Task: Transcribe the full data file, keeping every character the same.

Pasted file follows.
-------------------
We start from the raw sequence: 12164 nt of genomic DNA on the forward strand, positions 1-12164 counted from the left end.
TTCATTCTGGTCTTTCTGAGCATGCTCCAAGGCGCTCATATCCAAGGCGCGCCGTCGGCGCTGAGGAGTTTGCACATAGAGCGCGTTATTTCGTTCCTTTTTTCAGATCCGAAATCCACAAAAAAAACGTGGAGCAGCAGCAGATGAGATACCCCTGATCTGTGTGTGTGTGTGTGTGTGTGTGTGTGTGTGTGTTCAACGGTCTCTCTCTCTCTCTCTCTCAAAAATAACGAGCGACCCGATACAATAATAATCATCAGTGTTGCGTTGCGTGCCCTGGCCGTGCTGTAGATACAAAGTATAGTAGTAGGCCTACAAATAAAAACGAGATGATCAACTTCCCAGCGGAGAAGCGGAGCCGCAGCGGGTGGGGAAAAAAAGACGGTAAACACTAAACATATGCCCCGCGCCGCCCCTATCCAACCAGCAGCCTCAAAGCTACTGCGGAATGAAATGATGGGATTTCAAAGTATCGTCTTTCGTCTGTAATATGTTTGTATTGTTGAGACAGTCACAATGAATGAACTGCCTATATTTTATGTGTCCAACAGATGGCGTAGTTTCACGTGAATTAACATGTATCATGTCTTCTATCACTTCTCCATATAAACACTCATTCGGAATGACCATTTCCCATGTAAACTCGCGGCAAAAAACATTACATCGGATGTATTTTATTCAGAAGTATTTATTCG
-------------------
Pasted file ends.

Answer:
We start from the raw sequence: 12164 nt of genomic DNA on the forward strand, positions 1-12164 counted from the left end.
TTCATTCTGGTCTTTCTGAGCATGCTCCAAGGCGCTCATATCCAAGGCGCGCCGTCGGCGCTGAGGAGTTTGCACATAGAGCGCGTTATTTCGTTCCTTTTTTCAGATCCGAAATCCACAAAAAAAACGTGGAGCAGCAGCAGATGAGATACCCCTGATCTGTGTGTGTGTGTGTGTGTGTGTGTGTGTGTGTGTTCAACGGTCTCTCTCTCTCTCTCTCTCAAAAATAACGAGCGACCCGATACAATAATAATCATCAGTGTTGCGTTGCGTGCCCTGGCCGTGCTGTAGATACAAAGTATAGTAGTAGGCCTACAAATAAAAACGAGATGATCAACTTCCCAGCGGAGAAGCGGAGCCGCAGCGGGTGGGGAAAAAAAGACGGTAAACACTAAACATATGCCCCGCGCCGCCCCTATCCAACCAGCAGCCTCAAAGCTACTGCGGAATGAAATGATGGGATTTCAAAGTATCGTCTTTCGTCTGTAATATGTTTGTATTGTTGAGACAGTCACAATGAATGAACTGCCTATATTTTATGTGTCCAACAGATGGCGTAGTTTCACGTGAATTAACATGTATCATGTCTTCTATCACTTCTCCATATAAACACTCATTCGGAATGACCATTTCCCATGTAAACTCGCGGCAAAAAACATTACATCGGATGTATTTTATTCAGAAGTATTTATTCG